OBJECTIVES—Insulin resistance (IR) has been increasingly implicated in the pathogenesis of gout. The lipoprotein abnormalities described in hyperuricaemic subjects are similar to those associated with IR, and insulin influences renal urate excretion. In this study it was investigated whether dietary measures, reported to be beneficial in IR, have serum uric acid (SU) and lipid lowering effects in gout.
METHODS—Thirteen non-diabetic men (median age 50, range 38-62) were enrolled. Each patient had had at least two gouty attacks during the four months before enrolment. Dietary recommendations consisted of calorie restriction to 6690 kJ (1600 kcal) a day with 40% derived from carbohydrate, 30% from protein, and 30% from fat; replacement of refined carbohydrates with complex ones and saturated fats with mono- and polyunsaturated ones. At onset and after 16 weeks, fasting blood samples were taken for determination of SU, serum cholesterol (C), low density lipoprotein cholesterol (LDL-C), high density lipoprotein cholesterol (HDL-C), and triglycerides (TGs). Results were expressed as median (SD).
RESULTS—At onset, the body mass index (BMI) was 30.5 (8.1) kg/m2. Dietary measures resulted in weight loss of 7.7 (5.4) kg (p=0.002) and a decrease in the frequency of monthly attacks from 2.1 (0.8) to 0.6 (0.7) (p=0.002). The SU decreased from 0.57 (0.10) to 0.47 (0.09) mmol/l (p=0.001) and normalised in 7 (58%) of the 12 patients with an initially raised level. Serum cholesterol decreased from 6.0 (1.7) to 4.7 (0.9) mmol/l (p=0.002), LDL-C from 3.5 (1.2) to 2.7 (0.8) mmol/l (p=0.004), TGs from 4.7 (4.2) to 1.9 (1.0) mmol/l (p=0.001), and C:HDL-C ratios from 6.7 (1.7) to 5.2 (1.0) (p=0.002). HDL-C levels increased insignificantly. High baseline SU, frequency of attacks, total cholesterol, LDL-C and TG levels, and total C:HDL-C ratios correlated with higher decreases in the respective variables upon dietary intervention (p<0.05).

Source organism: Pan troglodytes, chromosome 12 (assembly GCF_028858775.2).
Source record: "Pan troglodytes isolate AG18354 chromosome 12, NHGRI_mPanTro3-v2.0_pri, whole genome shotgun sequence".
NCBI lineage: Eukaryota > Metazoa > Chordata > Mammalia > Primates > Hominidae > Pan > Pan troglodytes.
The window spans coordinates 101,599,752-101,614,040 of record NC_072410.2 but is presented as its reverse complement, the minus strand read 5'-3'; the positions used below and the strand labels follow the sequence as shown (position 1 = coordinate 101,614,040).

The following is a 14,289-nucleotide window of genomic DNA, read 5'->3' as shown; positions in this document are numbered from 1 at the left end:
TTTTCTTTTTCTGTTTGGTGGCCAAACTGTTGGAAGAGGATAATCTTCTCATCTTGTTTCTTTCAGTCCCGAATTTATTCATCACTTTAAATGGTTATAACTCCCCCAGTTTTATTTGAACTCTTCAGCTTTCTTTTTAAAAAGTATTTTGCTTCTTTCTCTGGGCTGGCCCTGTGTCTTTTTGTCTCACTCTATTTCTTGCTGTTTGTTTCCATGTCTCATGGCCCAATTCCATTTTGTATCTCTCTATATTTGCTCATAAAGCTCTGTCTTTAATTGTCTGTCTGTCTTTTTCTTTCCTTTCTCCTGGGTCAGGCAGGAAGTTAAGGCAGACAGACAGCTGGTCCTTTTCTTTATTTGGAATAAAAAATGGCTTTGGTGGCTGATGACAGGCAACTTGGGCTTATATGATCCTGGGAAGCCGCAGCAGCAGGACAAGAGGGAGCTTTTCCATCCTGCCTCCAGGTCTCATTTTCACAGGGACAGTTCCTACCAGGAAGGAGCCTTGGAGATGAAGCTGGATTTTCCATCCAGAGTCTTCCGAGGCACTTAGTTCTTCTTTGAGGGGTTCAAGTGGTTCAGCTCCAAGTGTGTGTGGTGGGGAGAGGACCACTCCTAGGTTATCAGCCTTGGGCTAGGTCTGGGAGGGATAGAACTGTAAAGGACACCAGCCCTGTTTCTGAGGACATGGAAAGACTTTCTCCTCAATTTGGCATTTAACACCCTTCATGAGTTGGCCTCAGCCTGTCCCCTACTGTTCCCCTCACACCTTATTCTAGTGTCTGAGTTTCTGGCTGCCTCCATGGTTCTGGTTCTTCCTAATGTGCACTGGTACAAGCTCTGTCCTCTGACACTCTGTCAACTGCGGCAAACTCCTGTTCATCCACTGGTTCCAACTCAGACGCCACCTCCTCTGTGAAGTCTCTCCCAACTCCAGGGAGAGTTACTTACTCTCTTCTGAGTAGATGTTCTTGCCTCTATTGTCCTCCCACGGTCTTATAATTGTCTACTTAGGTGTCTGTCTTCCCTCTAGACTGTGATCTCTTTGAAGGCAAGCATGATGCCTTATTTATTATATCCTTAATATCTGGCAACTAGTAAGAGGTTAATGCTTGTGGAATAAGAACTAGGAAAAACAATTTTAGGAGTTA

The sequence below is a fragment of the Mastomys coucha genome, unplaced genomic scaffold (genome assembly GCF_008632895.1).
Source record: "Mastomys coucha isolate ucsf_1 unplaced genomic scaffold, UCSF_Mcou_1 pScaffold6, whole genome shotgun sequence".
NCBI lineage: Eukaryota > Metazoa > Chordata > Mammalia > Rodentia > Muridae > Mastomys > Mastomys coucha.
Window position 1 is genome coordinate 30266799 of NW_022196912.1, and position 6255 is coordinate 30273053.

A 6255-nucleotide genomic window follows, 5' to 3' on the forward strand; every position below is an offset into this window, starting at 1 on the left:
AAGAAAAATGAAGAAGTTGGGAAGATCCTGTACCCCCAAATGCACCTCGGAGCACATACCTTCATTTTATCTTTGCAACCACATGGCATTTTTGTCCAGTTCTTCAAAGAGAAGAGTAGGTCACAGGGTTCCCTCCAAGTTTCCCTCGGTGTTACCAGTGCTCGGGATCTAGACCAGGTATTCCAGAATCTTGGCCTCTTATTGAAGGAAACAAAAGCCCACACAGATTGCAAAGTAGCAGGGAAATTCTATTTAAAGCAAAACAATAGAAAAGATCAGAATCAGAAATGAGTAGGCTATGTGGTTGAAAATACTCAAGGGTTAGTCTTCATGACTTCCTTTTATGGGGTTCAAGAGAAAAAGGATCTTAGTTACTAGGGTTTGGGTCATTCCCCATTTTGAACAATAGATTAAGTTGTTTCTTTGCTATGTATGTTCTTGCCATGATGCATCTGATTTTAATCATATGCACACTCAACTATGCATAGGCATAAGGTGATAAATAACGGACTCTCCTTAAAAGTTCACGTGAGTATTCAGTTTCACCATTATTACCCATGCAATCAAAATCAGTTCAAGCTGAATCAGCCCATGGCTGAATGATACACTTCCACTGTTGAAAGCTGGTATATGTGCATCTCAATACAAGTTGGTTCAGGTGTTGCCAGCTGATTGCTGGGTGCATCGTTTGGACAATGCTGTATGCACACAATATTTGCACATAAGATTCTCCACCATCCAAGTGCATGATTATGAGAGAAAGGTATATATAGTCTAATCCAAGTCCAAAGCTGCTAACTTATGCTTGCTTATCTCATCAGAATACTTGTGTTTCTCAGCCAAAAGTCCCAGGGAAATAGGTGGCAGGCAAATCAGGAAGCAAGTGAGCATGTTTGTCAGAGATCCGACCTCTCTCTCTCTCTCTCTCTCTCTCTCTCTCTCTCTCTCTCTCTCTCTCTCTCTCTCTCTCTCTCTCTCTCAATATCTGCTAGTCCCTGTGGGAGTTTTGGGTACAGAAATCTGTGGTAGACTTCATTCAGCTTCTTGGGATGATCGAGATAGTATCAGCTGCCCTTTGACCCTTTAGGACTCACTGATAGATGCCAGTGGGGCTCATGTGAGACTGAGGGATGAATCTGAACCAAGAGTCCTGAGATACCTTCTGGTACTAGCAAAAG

CONCLUSION—The results suggest that weight reduction associated with a change in proportional macronutrient intake, as recently recommended in IR, is beneficial, reducing the SU levels and dyslipidaemia in gout. Current dietary recommendations for gout may need re-evaluation.